2016-12-15 00:00:00Running a BusinessEnglishUnderstand your duties as a Canadian employer to accommodate the needs of employees belonging to certain protected groups.https://quickbooks.intuit.com/ca/resources/ca_qrc/uploads/2017/03/disabled-worker-discusses-company-accomodation.jpghttps://quickbooks.intuit.com/ca/resources/business/duty-to-accommodate-employer-responsibilities/Duty to Accommodate: Employer Responsibilities

Duty to Accommodate: Employer Responsibilities

2 min read

Passed by Parliament in 1977, the Canadian Human Rights Act (CHRA) deals with all types of discrimination. Section Two of the act looks at eleven principles or bases of discrimination. This section also specifically outlines the steps and lengths that employers such as small business owners are responsible for taking to avoid discriminating against employees.

Prohibited Discrimination

As an employer, you must be careful when hiring and firing employees, neither of which can occur because of one or more of the following prohibited reasons. You also need to be willing to make accommodations for workers with special needs because of one or more of these characteristics. Under the CHRA, the eleven prohibited grounds for discrimination are nation of origin, colour, religion, race, sex, age, sexual orientation, family status, marital status, disability, and conviction of an offence that has been pardoned.

Duty to accommodate, as outlined by the CHRA, is generally applied in situations where an employee has a disability, but accommodations must be made for the other ten grounds as well. This mandate was established to promote equality and to make the workplace more harmonious.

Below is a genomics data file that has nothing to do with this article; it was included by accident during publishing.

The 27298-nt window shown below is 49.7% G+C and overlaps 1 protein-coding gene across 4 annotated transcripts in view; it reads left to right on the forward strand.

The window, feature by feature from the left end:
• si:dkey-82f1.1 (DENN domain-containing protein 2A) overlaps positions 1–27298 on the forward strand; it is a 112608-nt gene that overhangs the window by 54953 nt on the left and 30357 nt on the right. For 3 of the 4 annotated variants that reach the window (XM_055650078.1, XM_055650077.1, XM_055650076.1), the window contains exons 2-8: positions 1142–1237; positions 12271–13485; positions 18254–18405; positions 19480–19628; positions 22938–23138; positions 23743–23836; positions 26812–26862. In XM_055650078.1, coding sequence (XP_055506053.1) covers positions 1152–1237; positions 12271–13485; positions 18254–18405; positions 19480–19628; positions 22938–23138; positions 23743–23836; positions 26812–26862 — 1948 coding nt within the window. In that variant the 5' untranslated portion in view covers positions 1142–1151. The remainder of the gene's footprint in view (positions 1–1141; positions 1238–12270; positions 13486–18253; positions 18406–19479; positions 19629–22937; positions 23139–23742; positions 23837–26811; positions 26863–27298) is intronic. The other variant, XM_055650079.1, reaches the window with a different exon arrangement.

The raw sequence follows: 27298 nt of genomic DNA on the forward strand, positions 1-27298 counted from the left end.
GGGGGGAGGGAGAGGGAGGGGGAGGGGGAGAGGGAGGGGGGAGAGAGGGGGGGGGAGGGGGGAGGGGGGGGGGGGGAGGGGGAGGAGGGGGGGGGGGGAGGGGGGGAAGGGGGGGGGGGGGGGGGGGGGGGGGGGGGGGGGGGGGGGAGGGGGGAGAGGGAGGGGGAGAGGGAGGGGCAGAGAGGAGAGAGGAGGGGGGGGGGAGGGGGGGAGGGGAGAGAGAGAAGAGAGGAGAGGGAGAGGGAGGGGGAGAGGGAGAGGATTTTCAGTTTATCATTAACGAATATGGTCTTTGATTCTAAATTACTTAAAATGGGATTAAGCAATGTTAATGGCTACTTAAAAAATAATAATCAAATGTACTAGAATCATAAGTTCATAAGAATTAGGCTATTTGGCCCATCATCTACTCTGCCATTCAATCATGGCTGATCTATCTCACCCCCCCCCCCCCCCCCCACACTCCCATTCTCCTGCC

Examples where the duty to accommodate may come into play include an employee who becomes injured or handicapped, either on or off duty; an employee who converts to a religion, or new religion, that places restrictions on what they can and cannot do; or a worker who must change their hours or work schedule because of pregnancy or a medical condition.

Many employees may feel singled out or embarrassed to ask for accommodations. As an employer, it is your responsibility to recognize changes in a worker’s performance that may be an indication that an accommodation needs to be made. It is the employee’s responsibility to provide all necessary medical documentation or other formal paperwork that indicates the need for an accommodation to be made. In the case of religion, it is important to focus only on the actual limitations the worker faces and the specific accommodations that must be made to accommodate their religious beliefs. It is also vital to adhere to all privacy laws regarding the personal information of employees. Any records you request and observe, and the information they contain, must stay within the strictest of confidence and should be viewed only by necessary parties, such as yourself and a member of your human resources department.

Undue Hardship Exception

You are only required to accommodate your employees up to the level of undue hardship. Unfortunately, there isn’t a set-in-stone formula to calculate that level. To determine undue hardship, you must consider things like cost, safety, health, and the operational requirements of the work environment. With all of this in mind, it is still your responsibility to make every effort to accommodate all workers, and to regularly document the steps you take to do so. Note that you may not make assumptions about what a worker can or cannot do. Canadian law requires you to consult with the employee and provide every opportunity for an employee to fulfill their duties with the accommodations that you are able to provide.

References & Resources

Information may be abridged and therefore incomplete. This document/information does not constitute, and should not be considered a substitute for, legal or financial advice. Each financial situation is different, the advice provided is intended to be general. Please contact your financial or legal advisors for information specific to your situation.

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